Failures in Tennessee and Oklahoma offer new evidence of America’s execution problems
Such problems often have become apparent during the course of an execution. Examples include difficulties execution teams have finding a useable vein in which to insert an IV or when the condemned inmate has convulsions or otherwise registers pain after lethal drugs are administered.
But it took litigation in Tennessee and disclosure of autopsy results in Oklahoma to unearth the full dimensions of these states’ ongoing problems with lethal injection.
When it was introduced 45 years ago, this execution method was touted as America’s most humane. Supporters promised that it would kill in a “matter of a few minutes.” They claimed that executions by lethal injection would occur with “no struggle, no stench, no pain.”
Those promises quickly proved to be empty when, in 1982, Texas carried out the first execution using the method. The morning before that execution, Dr. Ralph Gray, medical director of Texan prisons, examined the Charles Brooks’s veins. Dr. Gray told the New York Times that he thought the inmate had “plenty of good veins” that could support an IV. Yet during the execution, three technicians repeatedly failed to insert an IV into Brooks’s arm — splattering blood onto the sheet covering his body. During the several minutes it took for the drugs to take effect, Brooks looked forward in terror. He wagged his head, his fingers trembled, and let out a harsh rasp.
Dick Reavis, a journalist with Texas Monthly, had made an agreement with Brooks in the weeks leading up to his execution date: When Brooks went to be injected, he promised to move his head back and forth if he suffered any pain. As the execution proceeded, Brooks slowly turned his head from one side to the other.
Charles Brooks was far from the last to suffer in this way.
Lethal injection has proven to be America’s most unreliable and problematic method of execution. From 1982 to 2009, 7 percent of all lethal injections were botched, a higher rate than for hanging, the electric chair, the gas chamber, and the firing squad. In the last decade that figure has risen to more than 8 percent.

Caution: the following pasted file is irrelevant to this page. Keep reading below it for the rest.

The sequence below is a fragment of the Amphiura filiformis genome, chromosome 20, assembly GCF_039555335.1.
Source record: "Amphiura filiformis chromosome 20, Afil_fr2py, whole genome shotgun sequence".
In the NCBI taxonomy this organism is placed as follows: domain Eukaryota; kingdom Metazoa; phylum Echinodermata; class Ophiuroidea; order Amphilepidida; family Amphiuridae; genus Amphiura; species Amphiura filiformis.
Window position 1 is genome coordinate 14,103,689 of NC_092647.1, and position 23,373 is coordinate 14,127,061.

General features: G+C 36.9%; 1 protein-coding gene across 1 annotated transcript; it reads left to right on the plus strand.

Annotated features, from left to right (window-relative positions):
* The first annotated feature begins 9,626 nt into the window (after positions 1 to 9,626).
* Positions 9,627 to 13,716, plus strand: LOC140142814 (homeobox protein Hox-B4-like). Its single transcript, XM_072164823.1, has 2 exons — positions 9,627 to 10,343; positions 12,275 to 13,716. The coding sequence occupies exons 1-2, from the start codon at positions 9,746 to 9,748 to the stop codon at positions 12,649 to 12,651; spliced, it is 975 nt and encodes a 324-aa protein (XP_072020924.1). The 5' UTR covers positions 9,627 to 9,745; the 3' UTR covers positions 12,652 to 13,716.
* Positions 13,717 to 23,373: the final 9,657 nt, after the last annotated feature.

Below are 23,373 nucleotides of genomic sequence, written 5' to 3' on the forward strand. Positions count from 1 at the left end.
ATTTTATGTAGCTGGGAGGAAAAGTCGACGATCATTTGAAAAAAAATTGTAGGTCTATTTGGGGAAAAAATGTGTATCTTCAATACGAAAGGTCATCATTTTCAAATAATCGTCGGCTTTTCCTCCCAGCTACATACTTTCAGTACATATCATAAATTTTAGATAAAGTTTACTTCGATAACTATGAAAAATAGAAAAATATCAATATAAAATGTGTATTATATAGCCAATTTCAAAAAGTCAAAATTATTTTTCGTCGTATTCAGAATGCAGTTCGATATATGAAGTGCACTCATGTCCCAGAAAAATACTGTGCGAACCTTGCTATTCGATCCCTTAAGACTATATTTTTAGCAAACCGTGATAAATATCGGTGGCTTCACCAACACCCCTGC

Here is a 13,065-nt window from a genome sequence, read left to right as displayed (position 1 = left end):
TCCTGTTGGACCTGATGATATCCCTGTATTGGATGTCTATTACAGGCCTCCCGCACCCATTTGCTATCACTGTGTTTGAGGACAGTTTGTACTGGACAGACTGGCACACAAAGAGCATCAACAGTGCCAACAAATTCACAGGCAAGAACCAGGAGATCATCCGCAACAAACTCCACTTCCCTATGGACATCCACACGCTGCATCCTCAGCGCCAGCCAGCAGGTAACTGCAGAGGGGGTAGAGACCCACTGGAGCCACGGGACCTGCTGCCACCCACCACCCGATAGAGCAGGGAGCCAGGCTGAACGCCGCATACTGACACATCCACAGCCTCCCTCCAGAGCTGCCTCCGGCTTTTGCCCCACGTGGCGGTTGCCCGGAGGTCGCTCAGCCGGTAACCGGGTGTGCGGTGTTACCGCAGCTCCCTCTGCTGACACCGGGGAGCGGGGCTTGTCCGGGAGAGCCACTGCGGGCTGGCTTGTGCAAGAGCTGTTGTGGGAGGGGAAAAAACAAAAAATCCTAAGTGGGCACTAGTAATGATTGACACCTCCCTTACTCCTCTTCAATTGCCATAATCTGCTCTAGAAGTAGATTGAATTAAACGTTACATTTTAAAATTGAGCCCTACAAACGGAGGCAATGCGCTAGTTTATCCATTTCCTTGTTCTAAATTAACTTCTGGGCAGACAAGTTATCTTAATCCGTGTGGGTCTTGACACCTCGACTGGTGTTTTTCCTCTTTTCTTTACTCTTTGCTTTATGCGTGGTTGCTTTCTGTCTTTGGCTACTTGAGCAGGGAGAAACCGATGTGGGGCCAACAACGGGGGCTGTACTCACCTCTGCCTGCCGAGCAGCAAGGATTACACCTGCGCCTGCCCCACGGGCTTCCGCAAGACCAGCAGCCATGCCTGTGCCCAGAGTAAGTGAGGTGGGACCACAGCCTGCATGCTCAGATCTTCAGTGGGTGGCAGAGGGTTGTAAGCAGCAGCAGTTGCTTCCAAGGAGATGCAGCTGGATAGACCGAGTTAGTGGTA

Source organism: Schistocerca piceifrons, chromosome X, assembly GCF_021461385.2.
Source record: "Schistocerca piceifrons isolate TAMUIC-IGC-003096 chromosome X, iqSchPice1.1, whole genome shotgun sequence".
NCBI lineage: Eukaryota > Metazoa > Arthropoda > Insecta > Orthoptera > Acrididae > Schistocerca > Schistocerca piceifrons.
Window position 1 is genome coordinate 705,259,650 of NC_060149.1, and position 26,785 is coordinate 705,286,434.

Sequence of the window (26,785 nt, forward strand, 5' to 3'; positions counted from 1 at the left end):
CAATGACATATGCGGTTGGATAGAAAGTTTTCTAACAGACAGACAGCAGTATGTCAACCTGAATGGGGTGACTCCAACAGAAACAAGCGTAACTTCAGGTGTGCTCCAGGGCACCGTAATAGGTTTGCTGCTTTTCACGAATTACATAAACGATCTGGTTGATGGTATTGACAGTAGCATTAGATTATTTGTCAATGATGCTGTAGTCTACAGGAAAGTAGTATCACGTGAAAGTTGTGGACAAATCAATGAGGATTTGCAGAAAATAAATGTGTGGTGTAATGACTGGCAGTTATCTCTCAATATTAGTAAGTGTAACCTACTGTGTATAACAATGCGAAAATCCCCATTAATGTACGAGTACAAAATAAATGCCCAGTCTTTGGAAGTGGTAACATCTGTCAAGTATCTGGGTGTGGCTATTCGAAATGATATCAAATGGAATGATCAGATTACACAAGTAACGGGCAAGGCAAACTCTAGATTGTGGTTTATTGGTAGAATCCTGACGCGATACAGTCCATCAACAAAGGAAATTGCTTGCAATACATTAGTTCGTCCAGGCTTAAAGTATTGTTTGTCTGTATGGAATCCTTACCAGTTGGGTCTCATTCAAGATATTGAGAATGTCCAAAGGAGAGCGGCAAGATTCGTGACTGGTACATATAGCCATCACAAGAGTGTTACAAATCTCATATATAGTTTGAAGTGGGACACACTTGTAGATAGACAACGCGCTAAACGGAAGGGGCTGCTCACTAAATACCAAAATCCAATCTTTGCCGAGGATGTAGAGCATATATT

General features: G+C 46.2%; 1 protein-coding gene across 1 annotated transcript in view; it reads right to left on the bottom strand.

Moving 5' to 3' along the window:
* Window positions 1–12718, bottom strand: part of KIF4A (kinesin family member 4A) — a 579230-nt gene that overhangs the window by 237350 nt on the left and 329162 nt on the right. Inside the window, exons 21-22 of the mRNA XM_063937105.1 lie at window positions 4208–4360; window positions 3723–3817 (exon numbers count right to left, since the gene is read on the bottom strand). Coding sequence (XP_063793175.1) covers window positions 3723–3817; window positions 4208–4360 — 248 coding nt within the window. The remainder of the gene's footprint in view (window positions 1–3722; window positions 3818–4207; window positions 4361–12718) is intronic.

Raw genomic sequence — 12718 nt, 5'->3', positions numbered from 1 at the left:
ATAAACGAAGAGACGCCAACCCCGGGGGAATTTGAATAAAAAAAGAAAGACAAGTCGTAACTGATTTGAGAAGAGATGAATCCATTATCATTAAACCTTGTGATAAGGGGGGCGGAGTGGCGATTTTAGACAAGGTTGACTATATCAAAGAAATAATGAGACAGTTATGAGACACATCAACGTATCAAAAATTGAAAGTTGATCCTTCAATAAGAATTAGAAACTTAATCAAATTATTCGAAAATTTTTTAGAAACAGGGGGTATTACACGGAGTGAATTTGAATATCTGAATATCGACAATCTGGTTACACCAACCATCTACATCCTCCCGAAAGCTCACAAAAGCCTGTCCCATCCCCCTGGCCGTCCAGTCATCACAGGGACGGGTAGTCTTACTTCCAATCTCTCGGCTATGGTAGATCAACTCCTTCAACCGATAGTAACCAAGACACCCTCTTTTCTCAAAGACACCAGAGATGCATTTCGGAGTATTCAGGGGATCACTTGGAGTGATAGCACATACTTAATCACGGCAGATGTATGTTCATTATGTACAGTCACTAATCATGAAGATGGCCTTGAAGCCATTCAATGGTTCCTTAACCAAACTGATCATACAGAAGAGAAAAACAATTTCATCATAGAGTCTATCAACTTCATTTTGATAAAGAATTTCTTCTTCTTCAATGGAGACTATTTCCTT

The news reports from the last week in May only add to lethal injection’s documented woes.
A May 25 article in The Tennessean reporting on a lawsuit brought by death row inmates describes shocking negligence by several people involved in preparing and carrying out executions as well as willful departures from the state’s execution protocol.
Many of Tennessee’s problems can be traced to its reliance on a compounding pharmacy for the lethal injection drugs. As the Death Penalty Information Center (DPIC) notes, the company employed has “a checkered business and safety history, including having been fined for failing to disclose an owner’s misdemeanor charge to the state pharmacy board and being forced to recall a lot of mislabeled compounded drugs.”
In addition, the DPIC notes that the pharmacist responsible for compounding the drugs for Tennessee “had been disciplined at a previous job for allowing a pharmacy technician to work without a certification.” In a clear violation of the state’s execution protocol, she again delegated the work of preparing the lethal injection drugs to a technician who failed adequately to test those drugs.
Problems with compounding pharmacies now are a regular part of the lethal injection landscape.